To make saved samples as useful as possible, it would be desirable that all measurement series, datings, specifications on where the physical samples are stored, and information on who has done the dating be registered in e.g. a national (or international) database. Then later inspection and further studies—perhaps based on new methods—could be done more easily. As measurement series and other data are registered in the database, it is also possible for a researcher to find those samples that could be relevant for a certain new investigation. And then order only these samples. As it is reasonably a general and scientific interest that reference material is saved and published, it is important that such a database is accessible over the internet!


A dendrochronological dating done by a commercial laboratory: usually meager account of data and no chance to evaluate the quality

When a dating has been requested from a commercial laboratory—often from a department at a university—it is common to find that the accounting consists of a year for the outermost ring measured and the number of measured rings, with a statement of likely provenance and a discussion on the interval for the cutting year.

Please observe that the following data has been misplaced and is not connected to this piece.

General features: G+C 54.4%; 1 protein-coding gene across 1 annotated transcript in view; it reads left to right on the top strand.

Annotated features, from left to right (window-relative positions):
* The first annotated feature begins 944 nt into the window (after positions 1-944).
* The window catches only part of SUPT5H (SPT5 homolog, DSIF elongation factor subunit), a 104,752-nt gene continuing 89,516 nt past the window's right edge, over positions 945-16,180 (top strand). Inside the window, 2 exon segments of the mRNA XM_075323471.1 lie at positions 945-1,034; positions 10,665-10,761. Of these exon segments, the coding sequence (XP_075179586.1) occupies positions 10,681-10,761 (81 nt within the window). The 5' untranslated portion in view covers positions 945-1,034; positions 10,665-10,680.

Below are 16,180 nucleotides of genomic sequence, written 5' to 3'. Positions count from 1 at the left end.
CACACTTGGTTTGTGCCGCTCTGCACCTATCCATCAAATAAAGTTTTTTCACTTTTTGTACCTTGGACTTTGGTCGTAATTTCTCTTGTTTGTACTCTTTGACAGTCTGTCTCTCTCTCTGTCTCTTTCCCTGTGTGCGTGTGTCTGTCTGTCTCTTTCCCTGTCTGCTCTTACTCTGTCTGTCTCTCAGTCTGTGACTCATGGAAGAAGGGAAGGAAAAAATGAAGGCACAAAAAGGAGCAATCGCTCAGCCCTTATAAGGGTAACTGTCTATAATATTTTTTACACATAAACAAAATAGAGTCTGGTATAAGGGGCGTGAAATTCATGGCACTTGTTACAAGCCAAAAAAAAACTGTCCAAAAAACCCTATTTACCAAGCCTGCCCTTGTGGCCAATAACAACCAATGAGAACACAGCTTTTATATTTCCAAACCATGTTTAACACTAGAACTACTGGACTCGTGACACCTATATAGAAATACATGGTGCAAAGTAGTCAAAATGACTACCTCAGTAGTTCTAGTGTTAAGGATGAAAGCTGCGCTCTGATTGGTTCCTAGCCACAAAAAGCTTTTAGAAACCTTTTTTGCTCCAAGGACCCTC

Too often, however, there is no account of correlation values found or reference curves used; neither is the measurement series is included. In that way, the dendrochronological analysis evades a meaningful discussion and an independent evaluation of quality.

From a scientific point of view this is completely anomalous. We have to remember that every dendrochronological dating is actually an interpretation done by a human being. I.e. it should be possible to call that interpretation into question in the same way as for other scientific interpretations and results.

No archeologist would accept sending his potsherds to an expert who returned a statement saying they were from this or that period and then let the potsherds disappear without further documentation and the possibility of a follow-up!

Considering the carefulness and profound discussions that are typical for the treatment of material found by archeologists, this meager handling of dendrochronological material and results is puzzling. Are the laboratories unwilling to hand over data or is this only a result of a missing awareness among archeologists about which data to request from those doing the dating?